Half the matter in the universe was missing – we found it hiding in the cosmos

In the late 1990s, cosmologists made a prediction about how much ordinary matter there should be in the universe. About 5%, they estimated, should be regular stuff with the rest a mixture of dark matter and dark energy. But when cosmologists counted up everything they could see or measure at the time, they came up short. By a lot.


The sum of all the ordinary matter that cosmologists measured only added up to about half of the 5% what was supposed to be in the universe.


This is known as the “missing baryon problem” and for over 20 years, cosmologists like us looked hard for this matter without success.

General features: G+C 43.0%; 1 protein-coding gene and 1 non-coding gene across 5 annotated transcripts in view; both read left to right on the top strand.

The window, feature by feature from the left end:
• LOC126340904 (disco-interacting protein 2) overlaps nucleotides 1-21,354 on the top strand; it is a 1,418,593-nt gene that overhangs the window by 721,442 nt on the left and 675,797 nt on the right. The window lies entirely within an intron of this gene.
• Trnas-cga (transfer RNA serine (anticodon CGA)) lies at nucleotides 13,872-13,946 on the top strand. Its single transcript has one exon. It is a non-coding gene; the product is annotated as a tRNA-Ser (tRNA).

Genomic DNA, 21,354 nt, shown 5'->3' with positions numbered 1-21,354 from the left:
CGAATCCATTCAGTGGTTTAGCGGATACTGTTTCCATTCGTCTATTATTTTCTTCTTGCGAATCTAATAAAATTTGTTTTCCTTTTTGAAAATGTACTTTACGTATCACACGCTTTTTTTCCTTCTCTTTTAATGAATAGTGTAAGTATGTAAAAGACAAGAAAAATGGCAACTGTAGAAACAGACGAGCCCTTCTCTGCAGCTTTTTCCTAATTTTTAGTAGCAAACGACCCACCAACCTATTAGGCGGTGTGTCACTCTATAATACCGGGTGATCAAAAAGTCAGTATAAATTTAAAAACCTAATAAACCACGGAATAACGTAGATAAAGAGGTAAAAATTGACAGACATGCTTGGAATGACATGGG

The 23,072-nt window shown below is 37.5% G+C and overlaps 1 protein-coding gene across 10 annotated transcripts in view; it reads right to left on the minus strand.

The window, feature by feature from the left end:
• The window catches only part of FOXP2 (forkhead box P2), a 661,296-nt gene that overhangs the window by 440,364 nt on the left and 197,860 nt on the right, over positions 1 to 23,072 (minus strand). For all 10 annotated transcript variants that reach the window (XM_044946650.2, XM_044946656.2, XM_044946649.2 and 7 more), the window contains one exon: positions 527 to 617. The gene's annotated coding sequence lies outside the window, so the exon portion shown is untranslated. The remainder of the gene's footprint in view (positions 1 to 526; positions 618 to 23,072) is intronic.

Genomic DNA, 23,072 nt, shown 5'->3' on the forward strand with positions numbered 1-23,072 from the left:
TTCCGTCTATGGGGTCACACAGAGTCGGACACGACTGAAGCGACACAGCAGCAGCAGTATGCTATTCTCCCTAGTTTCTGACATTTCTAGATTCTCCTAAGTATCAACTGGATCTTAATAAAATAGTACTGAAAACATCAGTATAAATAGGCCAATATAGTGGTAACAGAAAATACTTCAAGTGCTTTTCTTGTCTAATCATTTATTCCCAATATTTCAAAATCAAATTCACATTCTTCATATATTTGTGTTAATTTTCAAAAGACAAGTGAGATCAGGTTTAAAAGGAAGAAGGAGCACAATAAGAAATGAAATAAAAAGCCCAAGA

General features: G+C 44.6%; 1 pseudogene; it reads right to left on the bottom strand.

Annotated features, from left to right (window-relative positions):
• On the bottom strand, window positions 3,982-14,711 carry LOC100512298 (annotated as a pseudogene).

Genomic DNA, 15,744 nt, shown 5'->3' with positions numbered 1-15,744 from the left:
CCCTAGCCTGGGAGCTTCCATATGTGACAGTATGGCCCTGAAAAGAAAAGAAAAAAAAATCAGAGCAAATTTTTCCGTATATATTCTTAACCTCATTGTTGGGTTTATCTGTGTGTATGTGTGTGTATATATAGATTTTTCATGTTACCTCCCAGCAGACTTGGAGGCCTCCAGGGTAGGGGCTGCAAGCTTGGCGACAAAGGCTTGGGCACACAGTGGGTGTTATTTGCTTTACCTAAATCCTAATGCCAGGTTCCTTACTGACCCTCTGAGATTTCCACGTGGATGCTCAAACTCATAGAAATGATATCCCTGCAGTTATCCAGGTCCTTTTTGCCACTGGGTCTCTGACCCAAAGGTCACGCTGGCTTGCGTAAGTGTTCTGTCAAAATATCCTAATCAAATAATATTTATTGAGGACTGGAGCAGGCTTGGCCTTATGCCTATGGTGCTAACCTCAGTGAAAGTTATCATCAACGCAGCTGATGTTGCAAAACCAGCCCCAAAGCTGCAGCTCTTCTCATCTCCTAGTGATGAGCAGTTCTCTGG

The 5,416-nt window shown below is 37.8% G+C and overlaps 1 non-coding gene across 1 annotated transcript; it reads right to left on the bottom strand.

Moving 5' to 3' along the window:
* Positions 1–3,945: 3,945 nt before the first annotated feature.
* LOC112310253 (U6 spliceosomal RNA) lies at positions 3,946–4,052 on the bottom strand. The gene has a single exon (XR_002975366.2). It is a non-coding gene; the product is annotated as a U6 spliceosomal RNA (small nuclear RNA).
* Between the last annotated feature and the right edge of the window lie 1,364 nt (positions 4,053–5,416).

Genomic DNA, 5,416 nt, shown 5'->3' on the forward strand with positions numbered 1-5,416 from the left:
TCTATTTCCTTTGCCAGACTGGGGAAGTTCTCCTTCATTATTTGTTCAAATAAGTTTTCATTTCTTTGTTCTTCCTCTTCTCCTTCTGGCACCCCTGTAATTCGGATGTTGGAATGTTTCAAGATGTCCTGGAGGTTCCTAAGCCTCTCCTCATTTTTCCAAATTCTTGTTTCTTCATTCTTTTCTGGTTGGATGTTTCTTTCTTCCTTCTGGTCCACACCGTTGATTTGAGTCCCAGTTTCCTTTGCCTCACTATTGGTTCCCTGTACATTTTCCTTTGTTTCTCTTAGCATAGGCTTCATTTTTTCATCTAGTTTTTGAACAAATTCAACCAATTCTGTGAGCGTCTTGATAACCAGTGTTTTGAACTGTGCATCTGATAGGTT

It took the discovery of a new celestial phenomenon and entirely new telescope technology, but earlier this year, our team finally found the missing matter.


Origin of the problem

Baryon is a classification for types of particles – sort of an umbrella term – that encompasses protons and neutrons, the building blocks of all the ordinary matter in the universe. Everything on the periodic table and pretty much anything that you think of as “stuff” is made of baryons.